As Louise Hay taught us, upper respiratory illnesses are related to too much going on at once, mental confusion, disorder or small hurts. If you have a cold or even the flu right now and you feel up to exploring the emotional and mental side of these physical symptoms, you might want to ask yourself: What was going on just before it started? What was going on in your life that was perhaps “too much”, “overwhelming”, “confusing”, “chaotic” or “hurtful”?
As this true life story shows we are all connected and are playing our role in the bigger picture. By choosing how we show up we affect everybody around us. The result is a certain vibration from which we co-create our reality with others.
Why does criticism so often feel like we are being stabbed in the heart? Historically being criticized could lead to being ostracised from our tribe, and that could mean death. Our more instinctive parts of our brain still operate on that fear. However, relationships require us to communicate honestly and to handle criticism constructively. How does one express a complaint in a way that it can be easily heard and does not feel like being stabbed in the heart?
This is the time of the year which is happy for some of us and equally challenging and deeply sad for others. Some look forward to spending time with their families, others dread the holidays because they have lost a loved one.
What topics should we talk about at the start of a relationship? Relationship coaching helps you and your new love to learn to communicate about challenging topics and to learn to hold each other in those vulnerable moments we all experience. Coaching allows you to become aware of old patterns and to release them. What kind of topics can you explore at the start of a relationship either with a coach or by yourselves?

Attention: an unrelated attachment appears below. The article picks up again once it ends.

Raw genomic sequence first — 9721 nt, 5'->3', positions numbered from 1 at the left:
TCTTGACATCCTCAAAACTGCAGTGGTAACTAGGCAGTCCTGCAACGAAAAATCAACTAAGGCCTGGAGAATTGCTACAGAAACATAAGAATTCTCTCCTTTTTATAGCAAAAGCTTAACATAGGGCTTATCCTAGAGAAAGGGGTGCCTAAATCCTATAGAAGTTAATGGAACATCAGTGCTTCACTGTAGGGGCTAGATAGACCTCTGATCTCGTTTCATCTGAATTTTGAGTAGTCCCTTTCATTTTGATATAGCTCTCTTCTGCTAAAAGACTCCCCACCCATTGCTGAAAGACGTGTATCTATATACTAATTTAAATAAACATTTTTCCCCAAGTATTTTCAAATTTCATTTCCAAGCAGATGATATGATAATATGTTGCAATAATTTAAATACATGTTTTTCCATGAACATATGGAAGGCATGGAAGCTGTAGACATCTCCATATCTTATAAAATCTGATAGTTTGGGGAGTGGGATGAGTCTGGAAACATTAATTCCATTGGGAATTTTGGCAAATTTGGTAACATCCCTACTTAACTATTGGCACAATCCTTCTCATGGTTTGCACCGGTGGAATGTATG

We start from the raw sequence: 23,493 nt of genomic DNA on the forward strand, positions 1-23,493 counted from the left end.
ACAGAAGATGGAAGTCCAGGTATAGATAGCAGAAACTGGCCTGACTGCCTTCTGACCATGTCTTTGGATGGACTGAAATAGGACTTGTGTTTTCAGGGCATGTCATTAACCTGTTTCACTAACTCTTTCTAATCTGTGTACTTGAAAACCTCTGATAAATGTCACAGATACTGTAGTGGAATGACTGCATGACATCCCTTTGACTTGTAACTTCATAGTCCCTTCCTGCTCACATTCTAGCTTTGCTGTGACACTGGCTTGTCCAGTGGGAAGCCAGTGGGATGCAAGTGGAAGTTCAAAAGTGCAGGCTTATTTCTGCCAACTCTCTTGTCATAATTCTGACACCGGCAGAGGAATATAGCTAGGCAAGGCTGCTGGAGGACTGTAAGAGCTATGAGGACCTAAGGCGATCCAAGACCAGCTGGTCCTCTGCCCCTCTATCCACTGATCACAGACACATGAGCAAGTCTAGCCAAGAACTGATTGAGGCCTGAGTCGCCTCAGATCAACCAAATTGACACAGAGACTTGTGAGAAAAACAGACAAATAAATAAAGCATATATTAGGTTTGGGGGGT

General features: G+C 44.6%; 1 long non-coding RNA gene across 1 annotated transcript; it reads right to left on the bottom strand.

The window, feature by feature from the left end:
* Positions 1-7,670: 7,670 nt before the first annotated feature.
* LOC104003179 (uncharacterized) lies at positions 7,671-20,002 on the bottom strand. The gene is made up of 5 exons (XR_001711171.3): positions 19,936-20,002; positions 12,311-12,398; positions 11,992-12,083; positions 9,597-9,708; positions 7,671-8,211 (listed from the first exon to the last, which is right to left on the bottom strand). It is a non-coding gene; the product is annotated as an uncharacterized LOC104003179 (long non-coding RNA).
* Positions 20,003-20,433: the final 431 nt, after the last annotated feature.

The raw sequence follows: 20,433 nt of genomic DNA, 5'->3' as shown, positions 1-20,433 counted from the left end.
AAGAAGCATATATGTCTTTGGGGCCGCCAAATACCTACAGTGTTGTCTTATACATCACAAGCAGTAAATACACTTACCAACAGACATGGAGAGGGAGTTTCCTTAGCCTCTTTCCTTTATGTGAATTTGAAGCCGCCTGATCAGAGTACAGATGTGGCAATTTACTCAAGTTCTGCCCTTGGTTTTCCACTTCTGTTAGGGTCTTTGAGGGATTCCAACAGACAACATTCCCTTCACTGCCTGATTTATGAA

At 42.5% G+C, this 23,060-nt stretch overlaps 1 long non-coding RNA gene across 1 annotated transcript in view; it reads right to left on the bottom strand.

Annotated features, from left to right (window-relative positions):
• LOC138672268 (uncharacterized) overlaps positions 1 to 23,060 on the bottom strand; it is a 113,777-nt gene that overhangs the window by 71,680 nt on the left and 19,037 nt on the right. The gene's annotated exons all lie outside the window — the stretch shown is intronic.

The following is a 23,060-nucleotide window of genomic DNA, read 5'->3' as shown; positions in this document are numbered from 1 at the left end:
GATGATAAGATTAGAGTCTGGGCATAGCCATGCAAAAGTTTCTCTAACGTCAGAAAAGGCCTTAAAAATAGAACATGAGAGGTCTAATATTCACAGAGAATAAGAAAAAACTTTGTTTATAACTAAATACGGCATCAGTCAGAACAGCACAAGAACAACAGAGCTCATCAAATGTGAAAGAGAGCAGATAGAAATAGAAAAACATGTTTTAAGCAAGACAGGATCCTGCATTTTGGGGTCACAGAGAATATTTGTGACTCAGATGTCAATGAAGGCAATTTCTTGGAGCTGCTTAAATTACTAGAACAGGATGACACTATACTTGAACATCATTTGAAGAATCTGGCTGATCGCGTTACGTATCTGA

The sloth seems to move in slow motion. We as humans, on the other hand, rush around so much that we often forget how to take it slow. What can we learn from a sloth—if it ever cared enough to impart its wisdom?
The less aware a couple is of appropriate boundaries with others, the more likely it is that one partner will slip into an affair. When a love affair happens, the unfaithful partner has built a wall to shut out the marriage partner and has opened a window to let the affair partner in. After the affair, the walls and windows must be reconstructed to be in line with the “safety code” every relationship house requires.
Most unfaithful partners deny the affair at first. They try to assess how much the partner knows and how much they have to tell. They are usually afraid that admitting the whole truth will make things worse. The opposite is the case. Dragging out admissions are comparable to driving long distances on a flat tire. Delaying the repair can cause irreparable damage to the wheel and axle. Denials or half truths cause the same damage to the relationship.
Some of the conventional wisdom about what causes affairs and how to repair relationships are assumptions or myths. Some of the statistical facts in regards to infidelity are surprising and thought-provoking. While some of the myths lead to judgments and are very hurtful for the affected couple, the facts help us to be compassionate with ourselves and others in a situation of betrayal.
How do you start your day and create balance for yourself? By consciously creating routines that meet your needs and help you to experience peace and calm, you can respond to and grow through many of the challenges that come our way every day.